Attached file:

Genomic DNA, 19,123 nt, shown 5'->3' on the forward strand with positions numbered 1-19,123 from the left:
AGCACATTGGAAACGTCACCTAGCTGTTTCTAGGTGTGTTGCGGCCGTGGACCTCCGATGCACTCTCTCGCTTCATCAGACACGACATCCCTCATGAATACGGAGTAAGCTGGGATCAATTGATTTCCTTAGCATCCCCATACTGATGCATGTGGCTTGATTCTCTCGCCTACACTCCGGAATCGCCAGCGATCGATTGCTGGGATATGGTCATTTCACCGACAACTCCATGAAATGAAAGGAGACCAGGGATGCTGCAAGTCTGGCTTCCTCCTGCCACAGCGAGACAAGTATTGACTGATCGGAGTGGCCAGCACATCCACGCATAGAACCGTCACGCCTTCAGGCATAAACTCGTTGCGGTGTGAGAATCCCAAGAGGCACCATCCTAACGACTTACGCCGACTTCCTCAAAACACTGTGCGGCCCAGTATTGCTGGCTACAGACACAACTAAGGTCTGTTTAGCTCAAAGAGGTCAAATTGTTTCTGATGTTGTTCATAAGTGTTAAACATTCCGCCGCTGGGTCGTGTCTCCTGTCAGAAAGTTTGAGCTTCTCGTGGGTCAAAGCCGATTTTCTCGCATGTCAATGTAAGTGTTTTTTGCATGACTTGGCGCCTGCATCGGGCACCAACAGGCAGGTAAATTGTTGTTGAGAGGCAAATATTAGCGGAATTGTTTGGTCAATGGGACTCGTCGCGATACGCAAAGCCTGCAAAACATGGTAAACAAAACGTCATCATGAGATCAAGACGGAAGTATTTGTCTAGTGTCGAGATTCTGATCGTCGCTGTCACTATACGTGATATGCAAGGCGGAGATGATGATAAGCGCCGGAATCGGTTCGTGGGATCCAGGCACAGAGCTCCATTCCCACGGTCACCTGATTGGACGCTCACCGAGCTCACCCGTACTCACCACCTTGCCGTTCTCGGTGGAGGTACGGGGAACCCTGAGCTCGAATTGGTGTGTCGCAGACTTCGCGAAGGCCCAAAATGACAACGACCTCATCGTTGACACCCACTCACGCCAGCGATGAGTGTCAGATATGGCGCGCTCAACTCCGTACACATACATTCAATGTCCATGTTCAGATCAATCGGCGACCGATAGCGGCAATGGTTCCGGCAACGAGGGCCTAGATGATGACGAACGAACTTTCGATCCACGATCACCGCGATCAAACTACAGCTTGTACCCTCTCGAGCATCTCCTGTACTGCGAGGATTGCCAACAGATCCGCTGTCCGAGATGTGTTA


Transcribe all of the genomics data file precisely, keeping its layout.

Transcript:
Genomic DNA, 19,123 nt, shown 5'->3' on the forward strand with positions numbered 1-19,123 from the left:
AGCACATTGGAAACGTCACCTAGCTGTTTCTAGGTGTGTTGCGGCCGTGGACCTCCGATGCACTCTCTCGCTTCATCAGACACGACATCCCTCATGAATACGGAGTAAGCTGGGATCAATTGATTTCCTTAGCATCCCCATACTGATGCATGTGGCTTGATTCTCTCGCCTACACTCCGGAATCGCCAGCGATCGATTGCTGGGATATGGTCATTTCACCGACAACTCCATGAAATGAAAGGAGACCAGGGATGCTGCAAGTCTGGCTTCCTCCTGCCACAGCGAGACAAGTATTGACTGATCGGAGTGGCCAGCACATCCACGCATAGAACCGTCACGCCTTCAGGCATAAACTCGTTGCGGTGTGAGAATCCCAAGAGGCACCATCCTAACGACTTACGCCGACTTCCTCAAAACACTGTGCGGCCCAGTATTGCTGGCTACAGACACAACTAAGGTCTGTTTAGCTCAAAGAGGTCAAATTGTTTCTGATGTTGTTCATAAGTGTTAAACATTCCGCCGCTGGGTCGTGTCTCCTGTCAGAAAGTTTGAGCTTCTCGTGGGTCAAAGCCGATTTTCTCGCATGTCAATGTAAGTGTTTTTTGCATGACTTGGCGCCTGCATCGGGCACCAACAGGCAGGTAAATTGTTGTTGAGAGGCAAATATTAGCGGAATTGTTTGGTCAATGGGACTCGTCGCGATACGCAAAGCCTGCAAAACATGGTAAACAAAACGTCATCATGAGATCAAGACGGAAGTATTTGTCTAGTGTCGAGATTCTGATCGTCGCTGTCACTATACGTGATATGCAAGGCGGAGATGATGATAAGCGCCGGAATCGGTTCGTGGGATCCAGGCACAGAGCTCCATTCCCACGGTCACCTGATTGGACGCTCACCGAGCTCACCCGTACTCACCACCTTGCCGTTCTCGGTGGAGGTACGGGGAACCCTGAGCTCGAATTGGTGTGTCGCAGACTTCGCGAAGGCCCAAAATGACAACGACCTCATCGTTGACACCCACTCACGCCAGCGATGAGTGTCAGATATGGCGCGCTCAACTCCGTACACATACATTCAATGTCCATGTTCAGATCAATCGGCGACCGATAGCGGCAATGGTTCCGGCAACGAGGGCCTAGATGATGACGAACGAACTTTCGATCCACGATCACCGCGATCAAACTACAGCTTGTACCCTCTCGAGCATCTCCTGTACTGCGAGGATTGCCAACAGATCCGCTGTCCGAGATGTGTTA